that road, to secure its lerminna at Rose
burg, for should the road be built, and
its terminus reach some other point at a
distance from this place, there would be
a retrosraiIf morimnt hem ;n m,- v,..0:
nesa relations, and our now beautiful city
wonId eoon ta hehome of bataan(, '
'There is no Dointnnth nf PrM,,i fi,
I w-- HUU llAiO J
that presents a better field for the in
vestment of capital in enterprise that
would make her the queen city of south
ern Oregon than Roseburg, and any en
terprise that might be in contemplation
should receive the hearty encourage
ment of all her people. No county can
surpass Douglas county in the production
of sugar beets, and a factory at Roseborg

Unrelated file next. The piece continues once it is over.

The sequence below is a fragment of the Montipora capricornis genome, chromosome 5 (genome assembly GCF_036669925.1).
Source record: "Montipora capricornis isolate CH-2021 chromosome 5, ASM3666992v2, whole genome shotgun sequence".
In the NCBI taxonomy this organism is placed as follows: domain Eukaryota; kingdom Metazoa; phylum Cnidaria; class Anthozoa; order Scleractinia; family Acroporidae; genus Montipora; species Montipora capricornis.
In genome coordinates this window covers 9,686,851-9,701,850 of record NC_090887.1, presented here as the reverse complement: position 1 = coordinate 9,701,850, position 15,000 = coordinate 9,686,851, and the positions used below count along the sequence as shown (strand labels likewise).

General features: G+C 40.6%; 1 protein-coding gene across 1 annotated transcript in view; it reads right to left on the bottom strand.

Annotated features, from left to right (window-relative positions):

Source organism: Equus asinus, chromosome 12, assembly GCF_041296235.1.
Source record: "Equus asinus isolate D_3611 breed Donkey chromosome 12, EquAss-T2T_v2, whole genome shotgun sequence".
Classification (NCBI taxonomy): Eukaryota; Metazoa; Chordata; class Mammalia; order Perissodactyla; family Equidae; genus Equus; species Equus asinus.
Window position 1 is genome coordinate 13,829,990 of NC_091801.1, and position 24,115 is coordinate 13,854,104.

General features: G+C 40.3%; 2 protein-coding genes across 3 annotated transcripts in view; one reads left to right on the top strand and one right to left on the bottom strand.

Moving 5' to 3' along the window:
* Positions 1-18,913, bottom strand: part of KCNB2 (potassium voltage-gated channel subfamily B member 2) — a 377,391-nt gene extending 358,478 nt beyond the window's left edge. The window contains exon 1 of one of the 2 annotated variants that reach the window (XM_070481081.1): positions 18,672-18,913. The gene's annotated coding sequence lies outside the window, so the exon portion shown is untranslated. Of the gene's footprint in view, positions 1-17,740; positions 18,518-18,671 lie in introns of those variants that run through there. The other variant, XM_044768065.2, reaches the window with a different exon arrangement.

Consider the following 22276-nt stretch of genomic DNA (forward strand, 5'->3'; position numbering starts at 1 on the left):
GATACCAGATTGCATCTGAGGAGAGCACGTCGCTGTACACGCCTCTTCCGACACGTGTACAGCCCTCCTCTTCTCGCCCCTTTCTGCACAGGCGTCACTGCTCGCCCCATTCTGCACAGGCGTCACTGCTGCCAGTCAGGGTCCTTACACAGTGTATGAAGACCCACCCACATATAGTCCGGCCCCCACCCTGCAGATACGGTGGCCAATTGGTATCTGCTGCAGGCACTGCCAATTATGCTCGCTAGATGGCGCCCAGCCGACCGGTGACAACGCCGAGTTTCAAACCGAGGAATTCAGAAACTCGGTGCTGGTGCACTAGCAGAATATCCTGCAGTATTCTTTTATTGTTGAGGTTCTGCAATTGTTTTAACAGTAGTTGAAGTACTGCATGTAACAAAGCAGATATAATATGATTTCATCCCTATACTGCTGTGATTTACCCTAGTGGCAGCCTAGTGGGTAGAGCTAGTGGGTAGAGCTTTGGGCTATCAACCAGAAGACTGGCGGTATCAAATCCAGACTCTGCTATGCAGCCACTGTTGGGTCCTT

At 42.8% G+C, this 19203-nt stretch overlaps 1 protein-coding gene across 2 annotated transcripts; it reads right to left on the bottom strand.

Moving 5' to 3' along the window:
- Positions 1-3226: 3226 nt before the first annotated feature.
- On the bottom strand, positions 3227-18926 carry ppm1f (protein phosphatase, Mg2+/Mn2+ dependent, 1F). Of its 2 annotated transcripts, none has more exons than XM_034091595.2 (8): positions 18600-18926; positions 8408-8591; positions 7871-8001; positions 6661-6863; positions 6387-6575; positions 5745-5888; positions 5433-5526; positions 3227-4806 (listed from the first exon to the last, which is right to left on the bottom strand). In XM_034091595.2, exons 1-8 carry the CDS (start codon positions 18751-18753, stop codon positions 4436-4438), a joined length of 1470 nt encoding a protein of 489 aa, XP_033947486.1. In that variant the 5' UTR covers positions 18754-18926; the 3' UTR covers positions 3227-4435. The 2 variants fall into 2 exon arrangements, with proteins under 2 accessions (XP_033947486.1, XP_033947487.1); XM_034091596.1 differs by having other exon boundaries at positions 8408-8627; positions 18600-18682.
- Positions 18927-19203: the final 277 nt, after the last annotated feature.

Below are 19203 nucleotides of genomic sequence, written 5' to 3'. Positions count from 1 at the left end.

for the making of sugar would encouaage
our farmers in the production of beet?,
and thus the two combined would be a
source of wealth to the people.
From Tuesday's lailj
F. J. Belfz is registered at the McCbl
len. Geo. B. Ward is registered at Uie. McZ
A. S. Peters of Kellogg was in the city
tide week on business. .',
IfcTi. Braden of Myrtle Point la regis
tered at the McClallen.
Rescue Hook & Ladder company will
drill this evening at 7:30.
E. A. Anderson of 31arshfield is regis
tered at the Van Honten.
E. H Ream and J. A. Fitzpalriek are
registered at the Van Houten.
Rev. Leonard of Oakland was in the
city today with a fine lot of peaches.
W. II. Shimson, a sportsman of San
Francisco, is registered at the Van
Felix Cohn, representing Hinkle &
fe'ehroder of San Francisco is registered at
the Van Houten.
W. II. Btesitt, agent for surgical in
struments, of St. Louis is registered at
the Van Honten.
Mrs. A. W. Compton nas made an ad
dition lo her house on corner of Jickeon
nnd Douglas streets.
Mrs. Day and son, George, who have
lieen visiting friends at Portland several
weeks, returned Sunday.